This is the list of the national parks of Indonesia. Of all the national parks, 6 are World Heritage Sites, 6 are part of the World Network of Biosphere Reserves and 3 are wetlands of international importance under the Ramsar convention. A total of 9 parks are largely marine. The first group of five Indonesian national parks were established in 1980. This number increased constantly reaching 41 in 2003. In a major expansion in 2004, nine more new national parks were created, raising the total number to 50.
The Gunung Palung National Park lies in the province West Kalimantan and is 90,000 ha. The park comprises a large variety of habitats. Around the mountains Gunung Palung (1,116 m) and Gunung Panti you'll find untouched mountain forests. At the coast there are beach and mangrove forests and in between peat and freshwater swamp forests and lowland rainforests are to be found. At Gabang Panti is a research station established by Harvard University but you can't visit it.
The park is notable for its diversity of habitat types, ranging from mangrove and freshwater swamp forest, to lowland alluvial (empran bench) forest, to montane forest, and for its diversity of wildlife. It is one of only a handful of parks in the world where orangutans can be seen in the wild. A research station (Cabang Panti) was established at the western foot of the main Gunung Palung mountains in 1985, and is owned and operated by the park management authority. Research there has contributed significantly to our understanding of Borneo forest biology.
Illegal, non-mechanized, 'hand logging' has been a problem in the park, especially from ca. 2000-2003. Recent initiatives by park authorities and NGOs (increased policing, monitoring by microlight, educational activities) have contributed to a reduction of illegal activities. The park was one of the key sites of the EU-funded Illegal Logging Response Center (ILRC, now continued in FLEGT). The Park has enormous potential for ecotourism, and has a number of attractive sites for visitors.
The orangutan is considered the umbrella species for conservation in the National Park, and is also an important ecological agent for seed dispersal and seed predation. It is believed that orangutans at Gunung Palung constitute one of the most dense and largest populations on Borneo. A census conducted in 2001, part-funded by The Orangutan Conservancy, gives an estimate of 2500 individual orangutans, about 17% of the estimated population in Borneo and close to 10% of the world’s population.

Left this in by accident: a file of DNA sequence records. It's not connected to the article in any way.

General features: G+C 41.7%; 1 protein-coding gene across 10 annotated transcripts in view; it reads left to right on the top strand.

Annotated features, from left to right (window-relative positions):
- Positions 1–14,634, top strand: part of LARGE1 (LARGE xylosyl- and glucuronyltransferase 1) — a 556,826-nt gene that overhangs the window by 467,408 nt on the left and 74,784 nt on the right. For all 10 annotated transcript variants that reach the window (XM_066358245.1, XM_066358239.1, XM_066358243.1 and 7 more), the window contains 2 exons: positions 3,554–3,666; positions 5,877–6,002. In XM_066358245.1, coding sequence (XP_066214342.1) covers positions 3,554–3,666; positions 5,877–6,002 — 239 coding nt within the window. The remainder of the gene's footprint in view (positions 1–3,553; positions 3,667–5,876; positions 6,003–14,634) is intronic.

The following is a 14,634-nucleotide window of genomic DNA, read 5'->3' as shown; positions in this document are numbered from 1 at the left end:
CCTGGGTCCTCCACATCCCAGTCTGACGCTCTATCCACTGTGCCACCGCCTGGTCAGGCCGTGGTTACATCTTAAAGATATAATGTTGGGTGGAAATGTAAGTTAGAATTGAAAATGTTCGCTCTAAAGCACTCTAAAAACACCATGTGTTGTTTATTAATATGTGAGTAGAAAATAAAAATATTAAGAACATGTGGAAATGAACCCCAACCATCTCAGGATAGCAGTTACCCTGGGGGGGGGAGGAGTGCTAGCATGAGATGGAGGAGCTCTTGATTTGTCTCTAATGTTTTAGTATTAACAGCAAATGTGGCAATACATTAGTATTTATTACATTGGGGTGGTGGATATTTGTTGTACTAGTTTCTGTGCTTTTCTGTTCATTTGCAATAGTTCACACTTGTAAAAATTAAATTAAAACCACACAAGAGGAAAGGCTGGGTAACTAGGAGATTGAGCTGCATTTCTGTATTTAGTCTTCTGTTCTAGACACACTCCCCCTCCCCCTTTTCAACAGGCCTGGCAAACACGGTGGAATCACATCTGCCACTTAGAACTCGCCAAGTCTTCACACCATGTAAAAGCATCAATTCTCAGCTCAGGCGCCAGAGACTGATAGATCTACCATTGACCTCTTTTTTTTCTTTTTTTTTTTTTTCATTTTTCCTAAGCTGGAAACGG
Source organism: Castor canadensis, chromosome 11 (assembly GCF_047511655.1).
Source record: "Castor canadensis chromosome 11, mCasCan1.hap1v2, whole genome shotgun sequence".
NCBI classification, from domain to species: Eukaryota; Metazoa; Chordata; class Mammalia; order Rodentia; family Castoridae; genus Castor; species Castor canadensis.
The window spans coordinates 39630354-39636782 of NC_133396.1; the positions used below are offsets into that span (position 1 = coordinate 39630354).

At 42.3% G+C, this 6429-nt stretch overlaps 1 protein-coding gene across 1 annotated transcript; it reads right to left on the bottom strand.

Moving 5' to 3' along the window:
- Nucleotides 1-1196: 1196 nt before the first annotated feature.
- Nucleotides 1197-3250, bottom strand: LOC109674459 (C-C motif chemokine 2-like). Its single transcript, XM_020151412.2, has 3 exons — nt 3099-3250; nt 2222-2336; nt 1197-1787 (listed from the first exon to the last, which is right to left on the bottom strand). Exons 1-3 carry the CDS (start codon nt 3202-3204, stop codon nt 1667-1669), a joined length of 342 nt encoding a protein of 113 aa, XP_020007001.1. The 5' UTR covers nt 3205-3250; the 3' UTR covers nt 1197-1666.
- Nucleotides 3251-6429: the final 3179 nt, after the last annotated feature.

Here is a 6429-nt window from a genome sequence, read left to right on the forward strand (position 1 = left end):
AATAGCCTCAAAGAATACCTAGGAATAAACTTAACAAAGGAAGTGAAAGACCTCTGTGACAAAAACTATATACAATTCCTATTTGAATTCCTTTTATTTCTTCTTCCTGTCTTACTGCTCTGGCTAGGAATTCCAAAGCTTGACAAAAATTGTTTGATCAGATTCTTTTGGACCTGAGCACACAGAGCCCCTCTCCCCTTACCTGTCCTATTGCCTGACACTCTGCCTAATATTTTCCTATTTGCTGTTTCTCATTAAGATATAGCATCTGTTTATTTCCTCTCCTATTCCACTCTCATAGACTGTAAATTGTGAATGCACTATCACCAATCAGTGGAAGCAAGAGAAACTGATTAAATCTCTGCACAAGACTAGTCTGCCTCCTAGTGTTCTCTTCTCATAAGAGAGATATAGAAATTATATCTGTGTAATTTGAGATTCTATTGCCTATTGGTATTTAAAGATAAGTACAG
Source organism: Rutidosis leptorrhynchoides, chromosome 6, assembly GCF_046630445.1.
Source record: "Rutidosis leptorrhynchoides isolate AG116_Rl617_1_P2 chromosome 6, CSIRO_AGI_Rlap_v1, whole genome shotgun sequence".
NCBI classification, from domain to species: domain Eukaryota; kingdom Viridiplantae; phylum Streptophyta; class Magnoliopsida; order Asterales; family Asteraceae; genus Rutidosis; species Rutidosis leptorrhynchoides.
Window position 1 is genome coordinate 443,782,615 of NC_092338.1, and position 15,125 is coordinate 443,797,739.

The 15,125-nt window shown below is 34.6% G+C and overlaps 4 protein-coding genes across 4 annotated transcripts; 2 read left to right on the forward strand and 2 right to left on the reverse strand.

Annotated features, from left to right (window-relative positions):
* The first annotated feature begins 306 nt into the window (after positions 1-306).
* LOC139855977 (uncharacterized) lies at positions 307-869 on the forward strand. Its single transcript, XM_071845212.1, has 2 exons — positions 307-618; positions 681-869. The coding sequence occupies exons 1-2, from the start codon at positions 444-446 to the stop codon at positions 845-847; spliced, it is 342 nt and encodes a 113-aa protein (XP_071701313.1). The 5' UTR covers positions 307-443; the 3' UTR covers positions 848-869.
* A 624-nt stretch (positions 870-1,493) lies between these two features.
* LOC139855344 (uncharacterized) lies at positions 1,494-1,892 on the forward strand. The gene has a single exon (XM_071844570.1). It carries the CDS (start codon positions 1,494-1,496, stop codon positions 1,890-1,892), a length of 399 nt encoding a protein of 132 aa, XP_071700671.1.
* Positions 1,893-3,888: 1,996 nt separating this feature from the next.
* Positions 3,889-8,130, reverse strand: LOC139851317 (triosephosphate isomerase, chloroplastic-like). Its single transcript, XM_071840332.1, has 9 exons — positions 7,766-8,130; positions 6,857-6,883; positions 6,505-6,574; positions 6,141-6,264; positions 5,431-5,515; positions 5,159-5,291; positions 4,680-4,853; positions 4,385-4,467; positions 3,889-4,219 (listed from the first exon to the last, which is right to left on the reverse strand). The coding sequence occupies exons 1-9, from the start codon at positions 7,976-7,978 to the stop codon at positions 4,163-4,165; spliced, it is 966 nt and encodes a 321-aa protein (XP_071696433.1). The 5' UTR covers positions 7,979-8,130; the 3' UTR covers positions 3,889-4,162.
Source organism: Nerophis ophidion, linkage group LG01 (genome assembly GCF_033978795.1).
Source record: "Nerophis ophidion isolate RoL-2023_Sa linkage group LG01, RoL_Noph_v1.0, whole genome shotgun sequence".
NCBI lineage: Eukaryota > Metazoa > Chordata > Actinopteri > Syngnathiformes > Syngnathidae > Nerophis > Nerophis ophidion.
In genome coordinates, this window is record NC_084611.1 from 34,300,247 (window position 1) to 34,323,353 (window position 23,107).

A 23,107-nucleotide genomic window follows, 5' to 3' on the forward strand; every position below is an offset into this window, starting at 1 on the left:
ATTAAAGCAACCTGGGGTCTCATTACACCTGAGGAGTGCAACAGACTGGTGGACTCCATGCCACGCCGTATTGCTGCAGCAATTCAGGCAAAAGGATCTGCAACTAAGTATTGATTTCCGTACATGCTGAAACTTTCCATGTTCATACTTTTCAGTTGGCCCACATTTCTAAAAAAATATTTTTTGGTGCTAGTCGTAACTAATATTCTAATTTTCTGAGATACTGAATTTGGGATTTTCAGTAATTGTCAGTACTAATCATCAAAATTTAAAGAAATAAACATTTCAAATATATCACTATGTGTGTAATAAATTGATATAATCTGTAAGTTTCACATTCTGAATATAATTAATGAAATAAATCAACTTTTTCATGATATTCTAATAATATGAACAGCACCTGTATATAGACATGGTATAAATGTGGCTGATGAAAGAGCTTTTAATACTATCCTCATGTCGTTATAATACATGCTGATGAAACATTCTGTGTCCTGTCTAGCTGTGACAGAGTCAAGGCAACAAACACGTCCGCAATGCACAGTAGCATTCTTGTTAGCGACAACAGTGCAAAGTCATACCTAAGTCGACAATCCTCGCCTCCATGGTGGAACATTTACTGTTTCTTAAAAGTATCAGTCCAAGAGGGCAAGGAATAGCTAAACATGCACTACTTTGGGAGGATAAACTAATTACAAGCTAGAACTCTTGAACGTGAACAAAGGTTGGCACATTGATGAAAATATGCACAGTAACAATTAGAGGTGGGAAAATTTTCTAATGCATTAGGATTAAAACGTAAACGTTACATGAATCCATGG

In 1985 Dr. Mark Leighton established the Cabang Panti Research Camp deep within the National Park. Cabang Panti, encompassing 2100 hectares, currently houses a number of research projects including the Gunung Palung Orangutan Project, established in 1994 by Dr. Cheryl Knott. This project integrates scientific research about orangutan biology and ecology with conservation programs aimed at the preservation of this endangered species and its habitat. Cheryl Knott is working with Tim Laman in conducting scientific investigation of the factors governing orangutan reproduction and population viability, increasing awareness on the local level to encourage support for conservation of the park and community education around the park and capacity-building for National Park Office staff.
In the last decade there has been a great increase in the amount of illegal logging within this national park. This, in conjunction with the fires raging across the Indonesian rainforests, made immediate conservation action in this area of paramount importance. The Gunung Palung Orangutan Protection Plan was initiated to address the threat to orangutans and their habitat.
Gunung Palung National Park is one of the least accessible national parks on Kalimantan. You can reach the park in two ways. For both you need a lot of time and money. However, when you love to be off the beaten track, the journey to the park should be an adventure in itself. Be prepared for the ghosts you meet on the way. From Pontianak take a boat or plain to Ketapang, where you have to hire some kind of transportation to Sukadana. In Sukadana hire a boat for the last 10 hrs! to the park.
Take a minibus to Rasau from Manara station in Pontianak (1,5 hr.). From Rasau catch a longboat to Teluk Melano. This journey will take 5-10 hours, depending on the boat you take. It is possible to reach Teluk Melano by boat, directly from Pontianak, but this journey will take 10-20 hours. In Teluk Melano hire a boat to Simanjak from where you have to travel the last stretch by canoe or klotok.
There is no official tourist accomodation inside the park, but you can probably sleep in the several KSDA offices. Visit the KSDA office in Pontianak before you go and make arrangements. An other possibility is to sleep in the kampung at the border of the park. Register at the kepala desa of the kampung.